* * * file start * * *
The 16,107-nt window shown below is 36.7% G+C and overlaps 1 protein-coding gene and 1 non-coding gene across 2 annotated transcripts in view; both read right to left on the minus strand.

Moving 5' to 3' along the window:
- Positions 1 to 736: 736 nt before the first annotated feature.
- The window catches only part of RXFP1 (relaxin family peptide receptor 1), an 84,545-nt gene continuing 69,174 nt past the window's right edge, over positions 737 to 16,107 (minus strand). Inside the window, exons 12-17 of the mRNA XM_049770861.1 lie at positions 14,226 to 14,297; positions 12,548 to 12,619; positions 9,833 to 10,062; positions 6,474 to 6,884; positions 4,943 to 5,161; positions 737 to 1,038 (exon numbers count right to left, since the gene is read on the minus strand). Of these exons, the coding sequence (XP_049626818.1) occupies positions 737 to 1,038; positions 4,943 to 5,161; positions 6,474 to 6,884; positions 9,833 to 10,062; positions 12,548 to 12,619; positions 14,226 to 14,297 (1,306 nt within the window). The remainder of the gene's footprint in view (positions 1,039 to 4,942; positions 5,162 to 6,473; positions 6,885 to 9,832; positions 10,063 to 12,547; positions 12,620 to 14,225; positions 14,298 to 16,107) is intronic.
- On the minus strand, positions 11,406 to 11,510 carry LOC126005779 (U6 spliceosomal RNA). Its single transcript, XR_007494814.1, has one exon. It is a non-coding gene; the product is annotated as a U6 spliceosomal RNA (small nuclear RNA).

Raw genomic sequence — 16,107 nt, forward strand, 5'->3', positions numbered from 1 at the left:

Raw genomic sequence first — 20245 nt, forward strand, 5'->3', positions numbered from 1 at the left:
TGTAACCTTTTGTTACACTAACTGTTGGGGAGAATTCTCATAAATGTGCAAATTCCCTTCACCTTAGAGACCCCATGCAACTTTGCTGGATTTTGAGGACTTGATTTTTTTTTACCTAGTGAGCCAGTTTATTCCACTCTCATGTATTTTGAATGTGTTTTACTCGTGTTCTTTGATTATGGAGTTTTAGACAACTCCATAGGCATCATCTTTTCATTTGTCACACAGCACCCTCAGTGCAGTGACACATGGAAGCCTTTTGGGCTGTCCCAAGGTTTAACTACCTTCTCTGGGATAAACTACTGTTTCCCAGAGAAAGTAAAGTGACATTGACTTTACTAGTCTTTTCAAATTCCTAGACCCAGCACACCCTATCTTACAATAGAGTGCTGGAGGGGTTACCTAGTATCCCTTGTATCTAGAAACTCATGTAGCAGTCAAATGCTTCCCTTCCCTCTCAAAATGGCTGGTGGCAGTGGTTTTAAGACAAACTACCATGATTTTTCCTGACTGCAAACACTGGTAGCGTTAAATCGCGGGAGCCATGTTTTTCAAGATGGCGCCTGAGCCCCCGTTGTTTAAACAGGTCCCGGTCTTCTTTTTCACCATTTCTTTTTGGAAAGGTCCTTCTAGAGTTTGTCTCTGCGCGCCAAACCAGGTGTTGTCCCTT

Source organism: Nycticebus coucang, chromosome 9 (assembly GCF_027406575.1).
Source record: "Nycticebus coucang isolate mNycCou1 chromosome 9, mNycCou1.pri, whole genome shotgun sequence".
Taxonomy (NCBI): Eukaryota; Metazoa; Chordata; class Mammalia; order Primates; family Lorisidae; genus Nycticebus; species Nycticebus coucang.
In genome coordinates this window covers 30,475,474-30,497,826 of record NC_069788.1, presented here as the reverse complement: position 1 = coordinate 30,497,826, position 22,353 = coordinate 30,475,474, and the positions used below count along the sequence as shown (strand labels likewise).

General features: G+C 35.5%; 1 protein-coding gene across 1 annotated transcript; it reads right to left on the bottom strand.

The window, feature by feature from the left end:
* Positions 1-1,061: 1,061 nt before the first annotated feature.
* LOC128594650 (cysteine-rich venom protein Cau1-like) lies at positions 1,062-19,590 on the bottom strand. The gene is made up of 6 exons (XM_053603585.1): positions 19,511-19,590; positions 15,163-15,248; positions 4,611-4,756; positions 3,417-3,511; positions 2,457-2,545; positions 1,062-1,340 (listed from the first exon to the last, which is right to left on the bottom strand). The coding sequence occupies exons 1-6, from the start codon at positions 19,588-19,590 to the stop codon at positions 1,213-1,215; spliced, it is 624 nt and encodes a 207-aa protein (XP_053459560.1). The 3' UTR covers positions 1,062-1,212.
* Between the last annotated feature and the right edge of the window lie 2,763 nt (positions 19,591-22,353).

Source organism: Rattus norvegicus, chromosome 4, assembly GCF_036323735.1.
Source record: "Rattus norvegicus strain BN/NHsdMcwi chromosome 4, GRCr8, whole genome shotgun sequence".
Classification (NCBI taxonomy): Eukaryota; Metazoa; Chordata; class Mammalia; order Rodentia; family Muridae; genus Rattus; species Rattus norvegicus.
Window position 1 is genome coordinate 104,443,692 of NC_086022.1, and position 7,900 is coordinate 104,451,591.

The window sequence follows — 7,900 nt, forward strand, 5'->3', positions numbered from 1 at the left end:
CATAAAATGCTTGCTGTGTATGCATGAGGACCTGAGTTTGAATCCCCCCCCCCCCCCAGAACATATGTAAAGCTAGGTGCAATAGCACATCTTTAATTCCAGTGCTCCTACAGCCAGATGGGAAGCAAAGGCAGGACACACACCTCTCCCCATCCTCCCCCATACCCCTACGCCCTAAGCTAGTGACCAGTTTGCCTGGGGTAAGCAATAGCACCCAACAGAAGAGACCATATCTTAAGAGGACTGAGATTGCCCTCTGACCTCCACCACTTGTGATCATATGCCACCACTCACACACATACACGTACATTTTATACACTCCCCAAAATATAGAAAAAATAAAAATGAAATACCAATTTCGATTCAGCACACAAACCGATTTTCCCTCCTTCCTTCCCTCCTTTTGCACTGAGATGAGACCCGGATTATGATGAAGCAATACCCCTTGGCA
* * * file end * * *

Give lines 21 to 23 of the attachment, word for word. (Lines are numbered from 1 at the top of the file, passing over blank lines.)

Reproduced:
Window position 1 is genome coordinate 104,443,692 of NC_086022.1, and position 7,900 is coordinate 104,451,591.

The window sequence follows — 7,900 nt, forward strand, 5'->3', positions numbered from 1 at the left end:
CATAAAATGCTTGCTGTGTATGCATGAGGACCTGAGTTTGAATCCCCCCCCCCCCCCAGAACATATGTAAAGCTAGGTGCAATAGCACATCTTTAATTCCAGTGCTCCTACAGCCAGATGGGAAGCAAAGGCAGGACACACACCTCTCCCCATCCTCCCCCATACCCCTACGCCCTAAGCTAGTGACCAGTTTGCCTGGGGTAAGCAATAGCACCCAACAGAAGAGACCATATCTTAAGAGGACTGAGATTGCCCTCTGACCTCCACCACTTGTGATCATATGCCACCACTCACACACATACACGTACATTTTATACACTCCCCAAAATATAGAAAAAATAAAAATGAAATACCAATTTCGATTCAGCACACAAACCGATTTTCCCTCCTTCCTTCCCTCCTTTTGCACTGAGATGAGACCCGGATTATGATGAAGCAATACCCCTTGGCA